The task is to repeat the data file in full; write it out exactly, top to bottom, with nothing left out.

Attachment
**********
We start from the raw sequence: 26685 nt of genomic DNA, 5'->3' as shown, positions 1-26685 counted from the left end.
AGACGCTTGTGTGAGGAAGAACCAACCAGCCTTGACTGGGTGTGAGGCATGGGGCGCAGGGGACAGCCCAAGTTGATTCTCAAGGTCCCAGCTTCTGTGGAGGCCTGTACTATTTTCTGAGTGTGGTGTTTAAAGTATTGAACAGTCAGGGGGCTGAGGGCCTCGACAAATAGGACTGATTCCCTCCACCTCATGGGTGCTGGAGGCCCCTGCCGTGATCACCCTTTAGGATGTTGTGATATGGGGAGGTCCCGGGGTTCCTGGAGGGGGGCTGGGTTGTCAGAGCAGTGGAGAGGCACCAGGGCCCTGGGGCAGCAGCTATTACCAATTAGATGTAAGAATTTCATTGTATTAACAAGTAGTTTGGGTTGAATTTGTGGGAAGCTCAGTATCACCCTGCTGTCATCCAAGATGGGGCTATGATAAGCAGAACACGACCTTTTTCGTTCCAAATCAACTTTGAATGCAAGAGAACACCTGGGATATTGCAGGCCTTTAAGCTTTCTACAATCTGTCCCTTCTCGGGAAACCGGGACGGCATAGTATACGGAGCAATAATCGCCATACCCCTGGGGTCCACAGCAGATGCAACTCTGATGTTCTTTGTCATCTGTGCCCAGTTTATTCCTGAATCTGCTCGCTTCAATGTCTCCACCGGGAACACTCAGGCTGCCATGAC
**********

We start from the raw sequence: 26685 nt of genomic DNA, 5'->3' as shown, positions 1-26685 counted from the left end.
AGACGCTTGTGTGAGGAAGAACCAACCAGCCTTGACTGGGTGTGAGGCATGGGGCGCAGGGGACAGCCCAAGTTGATTCTCAAGGTCCCAGCTTCTGTGGAGGCCTGTACTATTTTCTGAGTGTGGTGTTTAAAGTATTGAACAGTCAGGGGGCTGAGGGCCTCGACAAATAGGACTGATTCCCTCCACCTCATGGGTGCTGGAGGCCCCTGCCGTGATCACCCTTTAGGATGTTGTGATATGGGGAGGTCCCGGGGTTCCTGGAGGGGGGCTGGGTTGTCAGAGCAGTGGAGAGGCACCAGGGCCCTGGGGCAGCAGCTATTACCAATTAGATGTAAGAATTTCATTGTATTAACAAGTAGTTTGGGTTGAATTTGTGGGAAGCTCAGTATCACCCTGCTGTCATCCAAGATGGGGCTATGATAAGCAGAACACGACCTTTTTCGTTCCAAATCAACTTTGAATGCAAGAGAACACCTGGGATATTGCAGGCCTTTAAGCTTTCTACAATCTGTCCCTTCTCGGGAAACCGGGACGGCATAGTATACGGAGCAATAATCGCCATACCCCTGGGGTCCACAGCAGATGCAACTCTGATGTTCTTTGTCATCTGTGCCCAGTTTATTCCTGAATCTGCTCGCTTCAATGTCTCCACCGGGAACACTCAGGCTGCCATGAC